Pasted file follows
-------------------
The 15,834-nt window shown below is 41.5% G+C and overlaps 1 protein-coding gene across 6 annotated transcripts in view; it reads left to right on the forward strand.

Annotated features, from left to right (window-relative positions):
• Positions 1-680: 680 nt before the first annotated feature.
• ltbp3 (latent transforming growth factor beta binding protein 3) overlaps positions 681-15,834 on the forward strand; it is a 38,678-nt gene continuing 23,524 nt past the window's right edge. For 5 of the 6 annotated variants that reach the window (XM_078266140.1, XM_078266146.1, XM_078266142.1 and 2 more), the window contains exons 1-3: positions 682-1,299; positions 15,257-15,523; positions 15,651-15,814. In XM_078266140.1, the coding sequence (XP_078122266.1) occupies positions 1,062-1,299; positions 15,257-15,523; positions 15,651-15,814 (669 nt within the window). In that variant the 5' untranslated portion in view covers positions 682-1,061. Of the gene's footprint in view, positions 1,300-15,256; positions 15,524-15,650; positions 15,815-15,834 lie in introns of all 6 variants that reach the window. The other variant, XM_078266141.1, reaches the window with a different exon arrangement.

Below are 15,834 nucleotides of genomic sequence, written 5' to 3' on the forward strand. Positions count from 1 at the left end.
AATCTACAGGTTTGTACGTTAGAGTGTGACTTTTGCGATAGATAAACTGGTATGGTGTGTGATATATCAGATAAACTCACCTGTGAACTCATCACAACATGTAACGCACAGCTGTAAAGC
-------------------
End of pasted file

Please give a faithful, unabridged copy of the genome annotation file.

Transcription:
The 15,834-nt window shown below is 41.5% G+C and overlaps 1 protein-coding gene across 6 annotated transcripts in view; it reads left to right on the forward strand.

Annotated features, from left to right (window-relative positions):
• Positions 1-680: 680 nt before the first annotated feature.
• ltbp3 (latent transforming growth factor beta binding protein 3) overlaps positions 681-15,834 on the forward strand; it is a 38,678-nt gene continuing 23,524 nt past the window's right edge. For 5 of the 6 annotated variants that reach the window (XM_078266140.1, XM_078266146.1, XM_078266142.1 and 2 more), the window contains exons 1-3: positions 682-1,299; positions 15,257-15,523; positions 15,651-15,814. In XM_078266140.1, the coding sequence (XP_078122266.1) occupies positions 1,062-1,299; positions 15,257-15,523; positions 15,651-15,814 (669 nt within the window). In that variant the 5' untranslated portion in view covers positions 682-1,061. Of the gene's footprint in view, positions 1,300-15,256; positions 15,524-15,650; positions 15,815-15,834 lie in introns of all 6 variants that reach the window. The other variant, XM_078266141.1, reaches the window with a different exon arrangement.

Below are 15,834 nucleotides of genomic sequence, written 5' to 3' on the forward strand. Positions count from 1 at the left end.
AATCTACAGGTTTGTACGTTAGAGTGTGACTTTTGCGATAGATAAACTGGTATGGTGTGTGATATATCAGATAAACTCACCTGTGAACTCATCACAACATGTAACGCACAGCTGTAAAGC